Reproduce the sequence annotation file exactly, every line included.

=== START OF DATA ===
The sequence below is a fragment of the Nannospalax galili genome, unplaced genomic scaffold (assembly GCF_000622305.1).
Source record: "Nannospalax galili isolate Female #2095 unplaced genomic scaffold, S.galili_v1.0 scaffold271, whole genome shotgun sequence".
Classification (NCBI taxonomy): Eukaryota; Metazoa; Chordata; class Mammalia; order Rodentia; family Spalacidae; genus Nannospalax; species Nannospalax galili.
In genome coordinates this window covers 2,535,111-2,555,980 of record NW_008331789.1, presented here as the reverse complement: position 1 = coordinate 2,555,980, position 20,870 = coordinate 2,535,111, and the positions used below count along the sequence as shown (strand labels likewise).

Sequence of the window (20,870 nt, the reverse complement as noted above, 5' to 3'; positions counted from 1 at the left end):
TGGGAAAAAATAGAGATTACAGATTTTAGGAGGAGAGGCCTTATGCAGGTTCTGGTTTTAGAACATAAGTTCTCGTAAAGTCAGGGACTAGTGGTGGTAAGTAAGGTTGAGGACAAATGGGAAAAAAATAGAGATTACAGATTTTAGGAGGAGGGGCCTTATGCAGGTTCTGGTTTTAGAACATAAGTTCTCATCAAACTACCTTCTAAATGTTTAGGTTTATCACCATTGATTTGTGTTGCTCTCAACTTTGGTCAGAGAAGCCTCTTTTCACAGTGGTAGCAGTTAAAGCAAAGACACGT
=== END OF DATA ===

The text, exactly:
The sequence below is a fragment of the Nannospalax galili genome, unplaced genomic scaffold (assembly GCF_000622305.1).
Source record: "Nannospalax galili isolate Female #2095 unplaced genomic scaffold, S.galili_v1.0 scaffold271, whole genome shotgun sequence".
Classification (NCBI taxonomy): Eukaryota; Metazoa; Chordata; class Mammalia; order Rodentia; family Spalacidae; genus Nannospalax; species Nannospalax galili.
In genome coordinates this window covers 2,535,111-2,555,980 of record NW_008331789.1, presented here as the reverse complement: position 1 = coordinate 2,555,980, position 20,870 = coordinate 2,535,111, and the positions used below count along the sequence as shown (strand labels likewise).

Sequence of the window (20,870 nt, the reverse complement as noted above, 5' to 3'; positions counted from 1 at the left end):
TGGGAAAAAATAGAGATTACAGATTTTAGGAGGAGAGGCCTTATGCAGGTTCTGGTTTTAGAACATAAGTTCTCGTAAAGTCAGGGACTAGTGGTGGTAAGTAAGGTTGAGGACAAATGGGAAAAAAATAGAGATTACAGATTTTAGGAGGAGGGGCCTTATGCAGGTTCTGGTTTTAGAACATAAGTTCTCATCAAACTACCTTCTAAATGTTTAGGTTTATCACCATTGATTTGTGTTGCTCTCAACTTTGGTCAGAGAAGCCTCTTTTCACAGTGGTAGCAGTTAAAGCAAAGACACGT